mend it, death were preferable! Go to, we must get out of this--unutterable coil of nonsenses, constitutional, philanthropical, &c., in which (surely without mutual hatred, if with less of 'love' than is supposed) we are all strangling one another! Your want of wants, I say, is that you be _commanded_ in this world, not being able to command yourselves. Know therefore that it shall be so with you. Nomadism, I give you notice, has ended; needful permanency, soldier-like obedience, and the opportunity and the necessity of hard steady labor for your living, have begun. Know that the Idle Workhouse is shut against you henceforth; you cannot enter there at will, nor leave at will; you shall enter a quite other Refuge, under conditions strict as soldiering, and not leave till I have done with you. He that prefers the glorious (or perhaps even the rebellious _in_glorious) 'career of freedom,' let him prove that he can travel there, and be the master of himself; and right good speed to him. He who has proved that he cannot travel there or be the master of himself,--let him, in the name of all the gods, become a servant, and accept the just rules of servitude!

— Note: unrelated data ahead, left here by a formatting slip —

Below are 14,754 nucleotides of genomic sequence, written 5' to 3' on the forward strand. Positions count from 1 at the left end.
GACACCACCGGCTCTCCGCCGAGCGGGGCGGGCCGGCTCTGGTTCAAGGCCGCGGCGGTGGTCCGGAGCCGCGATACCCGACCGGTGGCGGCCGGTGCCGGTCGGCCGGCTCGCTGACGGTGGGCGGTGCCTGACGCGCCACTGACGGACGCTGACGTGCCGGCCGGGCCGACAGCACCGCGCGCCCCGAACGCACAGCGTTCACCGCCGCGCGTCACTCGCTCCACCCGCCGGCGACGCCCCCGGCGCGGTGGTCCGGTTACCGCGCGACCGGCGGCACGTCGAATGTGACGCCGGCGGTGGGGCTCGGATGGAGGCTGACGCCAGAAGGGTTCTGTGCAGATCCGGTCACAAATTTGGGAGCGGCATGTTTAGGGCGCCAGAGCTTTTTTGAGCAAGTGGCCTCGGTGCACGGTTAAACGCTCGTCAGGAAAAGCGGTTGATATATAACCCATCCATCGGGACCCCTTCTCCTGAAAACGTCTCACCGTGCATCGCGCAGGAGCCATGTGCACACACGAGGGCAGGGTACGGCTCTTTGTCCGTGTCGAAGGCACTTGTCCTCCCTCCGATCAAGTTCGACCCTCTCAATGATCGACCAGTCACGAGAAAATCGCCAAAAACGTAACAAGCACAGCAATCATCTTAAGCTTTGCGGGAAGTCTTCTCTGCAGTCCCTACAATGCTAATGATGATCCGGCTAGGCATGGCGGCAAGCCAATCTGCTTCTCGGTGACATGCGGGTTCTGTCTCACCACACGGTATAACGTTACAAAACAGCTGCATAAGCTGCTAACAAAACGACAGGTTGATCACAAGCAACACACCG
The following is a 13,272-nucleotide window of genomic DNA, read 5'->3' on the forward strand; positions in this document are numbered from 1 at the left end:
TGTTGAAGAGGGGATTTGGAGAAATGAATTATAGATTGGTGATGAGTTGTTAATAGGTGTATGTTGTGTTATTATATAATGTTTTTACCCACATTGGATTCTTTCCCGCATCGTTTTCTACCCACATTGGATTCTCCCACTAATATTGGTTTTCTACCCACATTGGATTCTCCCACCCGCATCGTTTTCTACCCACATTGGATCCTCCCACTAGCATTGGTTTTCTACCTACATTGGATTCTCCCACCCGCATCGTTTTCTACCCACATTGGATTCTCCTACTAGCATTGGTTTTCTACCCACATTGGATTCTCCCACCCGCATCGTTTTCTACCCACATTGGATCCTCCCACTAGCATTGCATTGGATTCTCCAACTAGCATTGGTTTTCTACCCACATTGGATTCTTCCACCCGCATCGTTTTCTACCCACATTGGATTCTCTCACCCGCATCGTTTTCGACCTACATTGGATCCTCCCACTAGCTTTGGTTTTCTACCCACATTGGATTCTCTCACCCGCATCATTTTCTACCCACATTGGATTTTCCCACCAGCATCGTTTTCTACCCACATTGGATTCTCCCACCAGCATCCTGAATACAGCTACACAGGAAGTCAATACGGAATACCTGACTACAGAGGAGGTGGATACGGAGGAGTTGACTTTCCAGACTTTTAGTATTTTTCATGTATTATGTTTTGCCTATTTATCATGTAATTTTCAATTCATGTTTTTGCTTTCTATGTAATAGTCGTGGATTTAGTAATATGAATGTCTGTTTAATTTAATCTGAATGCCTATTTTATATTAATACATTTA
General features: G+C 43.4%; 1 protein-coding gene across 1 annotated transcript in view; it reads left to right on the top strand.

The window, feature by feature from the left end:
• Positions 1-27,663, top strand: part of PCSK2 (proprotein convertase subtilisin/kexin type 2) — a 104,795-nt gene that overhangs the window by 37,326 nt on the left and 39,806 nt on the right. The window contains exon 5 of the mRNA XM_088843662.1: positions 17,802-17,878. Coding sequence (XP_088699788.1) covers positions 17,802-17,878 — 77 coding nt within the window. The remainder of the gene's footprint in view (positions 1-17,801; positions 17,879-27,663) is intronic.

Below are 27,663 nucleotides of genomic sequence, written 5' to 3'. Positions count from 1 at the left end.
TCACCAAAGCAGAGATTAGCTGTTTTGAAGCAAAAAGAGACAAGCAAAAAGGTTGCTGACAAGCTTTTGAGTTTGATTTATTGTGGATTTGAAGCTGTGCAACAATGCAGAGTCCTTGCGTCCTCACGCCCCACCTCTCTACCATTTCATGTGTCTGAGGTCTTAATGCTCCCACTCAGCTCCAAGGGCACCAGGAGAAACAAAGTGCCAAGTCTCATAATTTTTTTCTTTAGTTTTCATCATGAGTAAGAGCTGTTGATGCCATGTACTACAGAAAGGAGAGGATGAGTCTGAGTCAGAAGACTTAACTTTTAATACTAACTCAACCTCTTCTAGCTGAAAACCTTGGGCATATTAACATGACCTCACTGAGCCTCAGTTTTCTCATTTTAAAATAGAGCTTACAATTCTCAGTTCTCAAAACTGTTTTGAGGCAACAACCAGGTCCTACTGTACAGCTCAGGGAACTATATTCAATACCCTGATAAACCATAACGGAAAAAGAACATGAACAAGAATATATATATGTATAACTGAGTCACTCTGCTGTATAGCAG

"Arise, enlist in my Irish, my Scotch and English 'Regiments of the New Era,'--which I have been concocting, day and night, during these three Grouse-seasons (taking earnest incessant counsel, with all manner of Industrial Notabilities and men of insight, on the matter), and have now brought to a kind of preparation for incipiency, thank Heaven! Enlist there, ye poor wandering banditti; obey, work, suffer, abstain, as all of us have had to do: so shall you be useful in God's creation, so shall you be helped to gain a manful living for yourselves; not otherwise than so. Industrial Regiments [_Here numerous persons, with big wigs many of them, and austere aspect, whom I take to be Professors of the Dismal Science, start up in an agitated vehement manner: but the Premier resolutely beckons them down again_]--Regiments not to fight the French or others, who are peaceable enough towards us; but to fight the Bogs and Wildernesses at home and abroad, and to chain the Devils of the Pit which are walking too openly among us.